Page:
I didn’t experience any excessive loudness during my stay, and the hotel is pretty protected from all the activity on the street thanks to its design, but it can be overwhelming for anyone looking for a calm and relaxing locale.
The hotel is about 13 miles from Miami International Airport (MIA) and takes about a half-hour by car under normal traffic conditions. I arrived in South Florida via Fort Lauderdale-Hollywood International Airport (FLL), however, which is just under 30 miles from the hotel. It took me a little less than an hour and cost $55 (about £43) to get to the Ritz.
I arrived at the hotel around 9 p.m. on a Friday, and I was the only one checking in at that time. I was helped immediately and struck up a conversation with the check-in agent while she completed the process. I could tell that she was genuinely excited to welcome me to the property and was proud of the way the restoration had turned out.
She explained that they didn’t have any available rooms in the category that I had booked, so I was given an upgrade to an oceanfront room with a patio, which I excitedly accepted.
Next, I inquired about purchasing access to the club lounge for “Saturday night,” but what really would last from Saturday morning until when I left the property on Sunday evening. She said that could be arranged no problem, and that my keys would give me access to the lounge beginning at 6 a.m. the next morning. (I’ll dive into the lounge in more detail below.)
While she completed all the formalities of check in, I had a look around the renovated lobby. According to staff, only the light fixtures on the curved wall and the black terrazzo floor were kept from the hotel’s pre-renovation design. The lobby was trimmed with smart and stylish grey and black furniture, with cursory potted plants (we’re talking about Miami, after all) placed throughout.
Because of the hotel’s design, the lobby is dark, but the hotel really leaned into the dark look with muted colours and the polished black floor and columns throughout the space. And, instead of it feeling dark, it felt cool, moody and — dare I say it — sexy.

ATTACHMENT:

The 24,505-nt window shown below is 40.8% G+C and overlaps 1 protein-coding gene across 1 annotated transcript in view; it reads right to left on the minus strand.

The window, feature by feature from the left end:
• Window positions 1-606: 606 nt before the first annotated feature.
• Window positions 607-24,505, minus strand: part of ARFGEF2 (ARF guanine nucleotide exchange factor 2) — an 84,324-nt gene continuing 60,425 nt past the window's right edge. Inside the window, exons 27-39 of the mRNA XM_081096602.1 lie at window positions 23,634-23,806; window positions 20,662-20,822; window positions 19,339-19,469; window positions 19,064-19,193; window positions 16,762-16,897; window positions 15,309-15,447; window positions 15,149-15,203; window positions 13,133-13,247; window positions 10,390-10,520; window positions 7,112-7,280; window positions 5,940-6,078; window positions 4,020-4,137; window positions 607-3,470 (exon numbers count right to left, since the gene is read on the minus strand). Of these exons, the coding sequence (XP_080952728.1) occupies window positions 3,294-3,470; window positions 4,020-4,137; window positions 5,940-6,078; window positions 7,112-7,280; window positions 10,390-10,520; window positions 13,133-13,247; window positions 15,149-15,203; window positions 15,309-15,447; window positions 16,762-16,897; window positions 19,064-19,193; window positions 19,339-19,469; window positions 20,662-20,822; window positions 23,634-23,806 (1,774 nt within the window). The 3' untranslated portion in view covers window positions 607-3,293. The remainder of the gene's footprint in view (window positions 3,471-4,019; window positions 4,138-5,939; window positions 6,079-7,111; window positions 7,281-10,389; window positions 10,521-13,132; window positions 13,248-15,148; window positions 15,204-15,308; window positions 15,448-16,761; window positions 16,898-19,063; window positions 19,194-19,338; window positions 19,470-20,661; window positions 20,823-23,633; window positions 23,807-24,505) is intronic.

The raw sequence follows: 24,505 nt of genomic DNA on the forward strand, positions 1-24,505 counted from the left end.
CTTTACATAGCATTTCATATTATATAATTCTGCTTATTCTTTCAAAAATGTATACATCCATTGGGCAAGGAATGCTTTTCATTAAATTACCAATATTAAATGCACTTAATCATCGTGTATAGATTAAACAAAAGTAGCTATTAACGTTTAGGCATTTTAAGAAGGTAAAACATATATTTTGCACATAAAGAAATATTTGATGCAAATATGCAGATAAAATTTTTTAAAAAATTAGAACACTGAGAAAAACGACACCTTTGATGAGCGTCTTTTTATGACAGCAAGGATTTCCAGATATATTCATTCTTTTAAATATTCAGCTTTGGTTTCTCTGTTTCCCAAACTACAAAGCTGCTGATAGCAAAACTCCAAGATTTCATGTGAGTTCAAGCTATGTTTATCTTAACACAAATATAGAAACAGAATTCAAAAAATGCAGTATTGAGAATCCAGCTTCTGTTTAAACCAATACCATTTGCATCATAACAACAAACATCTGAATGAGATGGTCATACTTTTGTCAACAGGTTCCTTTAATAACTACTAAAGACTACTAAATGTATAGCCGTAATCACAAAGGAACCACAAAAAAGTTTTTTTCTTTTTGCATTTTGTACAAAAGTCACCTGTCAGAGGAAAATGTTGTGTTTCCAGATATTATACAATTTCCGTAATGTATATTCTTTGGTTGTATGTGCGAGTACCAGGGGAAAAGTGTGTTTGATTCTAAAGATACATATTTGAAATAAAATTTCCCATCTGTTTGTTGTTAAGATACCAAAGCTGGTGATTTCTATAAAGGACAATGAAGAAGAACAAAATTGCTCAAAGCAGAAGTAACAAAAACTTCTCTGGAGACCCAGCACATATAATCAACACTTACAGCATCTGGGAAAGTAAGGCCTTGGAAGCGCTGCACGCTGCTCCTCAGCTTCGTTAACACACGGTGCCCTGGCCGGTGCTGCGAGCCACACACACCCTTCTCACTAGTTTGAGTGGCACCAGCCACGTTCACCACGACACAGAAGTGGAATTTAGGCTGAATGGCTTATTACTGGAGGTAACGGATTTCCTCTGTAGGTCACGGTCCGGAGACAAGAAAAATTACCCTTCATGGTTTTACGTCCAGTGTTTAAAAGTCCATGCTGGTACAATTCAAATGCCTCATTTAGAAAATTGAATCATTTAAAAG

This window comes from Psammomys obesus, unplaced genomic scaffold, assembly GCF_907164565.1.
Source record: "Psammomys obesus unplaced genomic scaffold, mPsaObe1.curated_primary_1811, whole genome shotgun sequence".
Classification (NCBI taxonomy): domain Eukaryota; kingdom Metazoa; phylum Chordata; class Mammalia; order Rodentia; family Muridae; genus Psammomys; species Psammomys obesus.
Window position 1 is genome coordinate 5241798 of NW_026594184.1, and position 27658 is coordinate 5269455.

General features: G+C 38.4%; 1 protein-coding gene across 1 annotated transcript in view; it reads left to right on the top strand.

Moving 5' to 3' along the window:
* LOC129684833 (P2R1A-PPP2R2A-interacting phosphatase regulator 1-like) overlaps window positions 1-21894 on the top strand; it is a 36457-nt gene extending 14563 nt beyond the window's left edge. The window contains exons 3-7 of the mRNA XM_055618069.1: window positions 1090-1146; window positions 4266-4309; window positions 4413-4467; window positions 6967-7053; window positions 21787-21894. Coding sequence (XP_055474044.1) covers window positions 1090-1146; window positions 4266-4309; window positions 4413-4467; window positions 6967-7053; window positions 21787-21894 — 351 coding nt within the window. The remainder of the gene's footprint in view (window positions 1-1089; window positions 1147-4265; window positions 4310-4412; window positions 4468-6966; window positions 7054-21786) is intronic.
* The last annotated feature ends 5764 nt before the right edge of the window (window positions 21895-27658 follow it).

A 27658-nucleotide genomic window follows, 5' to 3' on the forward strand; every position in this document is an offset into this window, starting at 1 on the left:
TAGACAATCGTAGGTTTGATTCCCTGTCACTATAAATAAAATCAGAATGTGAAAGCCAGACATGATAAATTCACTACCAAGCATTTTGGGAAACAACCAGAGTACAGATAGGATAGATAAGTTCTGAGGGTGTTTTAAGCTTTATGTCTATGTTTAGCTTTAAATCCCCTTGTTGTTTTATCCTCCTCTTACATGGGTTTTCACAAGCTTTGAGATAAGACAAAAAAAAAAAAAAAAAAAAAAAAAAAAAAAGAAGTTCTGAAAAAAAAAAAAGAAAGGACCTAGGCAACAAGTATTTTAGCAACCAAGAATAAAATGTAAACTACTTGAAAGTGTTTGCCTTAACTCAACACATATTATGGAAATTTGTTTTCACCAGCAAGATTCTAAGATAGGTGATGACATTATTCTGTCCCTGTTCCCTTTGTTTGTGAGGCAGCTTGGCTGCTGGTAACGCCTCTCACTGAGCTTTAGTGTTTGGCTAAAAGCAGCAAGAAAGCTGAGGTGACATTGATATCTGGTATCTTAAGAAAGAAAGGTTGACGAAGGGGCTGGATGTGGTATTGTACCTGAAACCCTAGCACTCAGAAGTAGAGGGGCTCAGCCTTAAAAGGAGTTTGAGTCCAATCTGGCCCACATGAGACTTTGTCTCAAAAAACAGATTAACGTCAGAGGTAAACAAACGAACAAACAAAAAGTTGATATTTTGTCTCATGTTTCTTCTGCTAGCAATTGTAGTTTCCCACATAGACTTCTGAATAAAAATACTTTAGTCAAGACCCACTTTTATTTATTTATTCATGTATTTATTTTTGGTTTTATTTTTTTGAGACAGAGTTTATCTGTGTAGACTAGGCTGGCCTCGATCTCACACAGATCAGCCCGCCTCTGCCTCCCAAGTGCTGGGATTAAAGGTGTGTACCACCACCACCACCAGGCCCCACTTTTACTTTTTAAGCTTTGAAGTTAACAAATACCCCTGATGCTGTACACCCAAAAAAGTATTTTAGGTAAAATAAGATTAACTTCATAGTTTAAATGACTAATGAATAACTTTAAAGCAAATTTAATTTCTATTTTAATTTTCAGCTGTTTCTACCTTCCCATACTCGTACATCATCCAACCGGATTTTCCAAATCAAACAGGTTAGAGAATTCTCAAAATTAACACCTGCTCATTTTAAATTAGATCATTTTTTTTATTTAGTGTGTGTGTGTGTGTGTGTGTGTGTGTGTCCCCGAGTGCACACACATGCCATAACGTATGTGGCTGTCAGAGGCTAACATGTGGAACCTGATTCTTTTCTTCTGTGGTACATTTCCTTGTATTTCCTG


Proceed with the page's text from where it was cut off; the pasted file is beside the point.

At the very back of the lobby is the all-new Lapidus Bar, an impossibly beautiful space that is pretty much exactly what I think of when someone mentions the words “art deco” to me. More on that later, though.
I wandered back to the check-in desk, where I was handed my keys and escorted to the elevators to make my way to my oceanfront room on the sixth floor.
I arrived after dark so I couldn’t get a full impression of the room upon my first look, but even at night, I could tell that I was going to like this renovated room.
Immediately to the left after opening the door was the bathroom, which featured a double vanity, WC, standing shower and separate tub.
I liked the design — it felt very true to the hotel’s art deco vibe — but I could tell that the bathroom hadn’t been taken to the studs, as the tub looked old and not especially inviting, and the shower was on the small side: characteristics that gave away the real age of the room. None of this was a dealbreaker, to be sure, but I sort of expected more in the bathroom from a property that was closed for more than two years for renovations.